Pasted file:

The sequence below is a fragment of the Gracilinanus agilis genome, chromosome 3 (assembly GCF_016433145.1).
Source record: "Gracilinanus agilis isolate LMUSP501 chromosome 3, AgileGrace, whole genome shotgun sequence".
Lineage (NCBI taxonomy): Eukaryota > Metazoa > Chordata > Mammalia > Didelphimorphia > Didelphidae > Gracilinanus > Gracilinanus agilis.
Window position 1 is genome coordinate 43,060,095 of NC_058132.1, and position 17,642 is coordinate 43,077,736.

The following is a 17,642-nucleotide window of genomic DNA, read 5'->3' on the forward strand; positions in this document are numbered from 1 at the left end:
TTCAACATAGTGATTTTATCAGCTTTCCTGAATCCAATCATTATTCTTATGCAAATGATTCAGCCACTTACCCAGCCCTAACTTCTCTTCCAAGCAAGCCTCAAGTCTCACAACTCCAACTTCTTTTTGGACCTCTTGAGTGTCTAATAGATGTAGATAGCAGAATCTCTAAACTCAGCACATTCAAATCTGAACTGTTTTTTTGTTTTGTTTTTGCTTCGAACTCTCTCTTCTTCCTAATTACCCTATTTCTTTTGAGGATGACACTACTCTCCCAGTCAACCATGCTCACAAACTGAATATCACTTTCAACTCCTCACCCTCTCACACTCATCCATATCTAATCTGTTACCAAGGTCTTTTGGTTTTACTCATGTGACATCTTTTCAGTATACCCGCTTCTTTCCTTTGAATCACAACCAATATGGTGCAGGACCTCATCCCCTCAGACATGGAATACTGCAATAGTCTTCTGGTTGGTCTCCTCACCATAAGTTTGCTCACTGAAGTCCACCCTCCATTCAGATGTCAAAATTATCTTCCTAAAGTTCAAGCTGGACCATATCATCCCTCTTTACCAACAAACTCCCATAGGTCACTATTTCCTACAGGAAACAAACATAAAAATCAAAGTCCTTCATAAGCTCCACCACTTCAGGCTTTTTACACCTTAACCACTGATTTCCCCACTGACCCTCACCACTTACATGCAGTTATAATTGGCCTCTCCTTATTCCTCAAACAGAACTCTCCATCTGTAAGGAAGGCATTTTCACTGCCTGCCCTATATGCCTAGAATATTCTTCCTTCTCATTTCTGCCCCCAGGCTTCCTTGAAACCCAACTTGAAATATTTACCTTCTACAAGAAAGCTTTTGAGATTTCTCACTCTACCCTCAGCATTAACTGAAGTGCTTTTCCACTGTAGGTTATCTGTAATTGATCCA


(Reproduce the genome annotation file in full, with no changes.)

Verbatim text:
The sequence below is a fragment of the Gracilinanus agilis genome, chromosome 3 (assembly GCF_016433145.1).
Source record: "Gracilinanus agilis isolate LMUSP501 chromosome 3, AgileGrace, whole genome shotgun sequence".
Lineage (NCBI taxonomy): Eukaryota > Metazoa > Chordata > Mammalia > Didelphimorphia > Didelphidae > Gracilinanus > Gracilinanus agilis.
Window position 1 is genome coordinate 43,060,095 of NC_058132.1, and position 17,642 is coordinate 43,077,736.

The following is a 17,642-nucleotide window of genomic DNA, read 5'->3' on the forward strand; positions in this document are numbered from 1 at the left end:
TTCAACATAGTGATTTTATCAGCTTTCCTGAATCCAATCATTATTCTTATGCAAATGATTCAGCCACTTACCCAGCCCTAACTTCTCTTCCAAGCAAGCCTCAAGTCTCACAACTCCAACTTCTTTTTGGACCTCTTGAGTGTCTAATAGATGTAGATAGCAGAATCTCTAAACTCAGCACATTCAAATCTGAACTGTTTTTTTGTTTTGTTTTTGCTTCGAACTCTCTCTTCTTCCTAATTACCCTATTTCTTTTGAGGATGACACTACTCTCCCAGTCAACCATGCTCACAAACTGAATATCACTTTCAACTCCTCACCCTCTCACACTCATCCATATCTAATCTGTTACCAAGGTCTTTTGGTTTTACTCATGTGACATCTTTTCAGTATACCCGCTTCTTTCCTTTGAATCACAACCAATATGGTGCAGGACCTCATCCCCTCAGACATGGAATACTGCAATAGTCTTCTGGTTGGTCTCCTCACCATAAGTTTGCTCACTGAAGTCCACCCTCCATTCAGATGTCAAAATTATCTTCCTAAAGTTCAAGCTGGACCATATCATCCCTCTTTACCAACAAACTCCCATAGGTCACTATTTCCTACAGGAAACAAACATAAAAATCAAAGTCCTTCATAAGCTCCACCACTTCAGGCTTTTTACACCTTAACCACTGATTTCCCCACTGACCCTCACCACTTACATGCAGTTATAATTGGCCTCTCCTTATTCCTCAAACAGAACTCTCCATCTGTAAGGAAGGCATTTTCACTGCCTGCCCTATATGCCTAGAATATTCTTCCTTCTCATTTCTGCCCCCAGGCTTCCTTGAAACCCAACTTGAAATATTTACCTTCTACAAGAAAGCTTTTGAGATTTCTCACTCTACCCTCAGCATTAACTGAAGTGCTTTTCCACTGTAGGTTATCTGTAATTGATCCA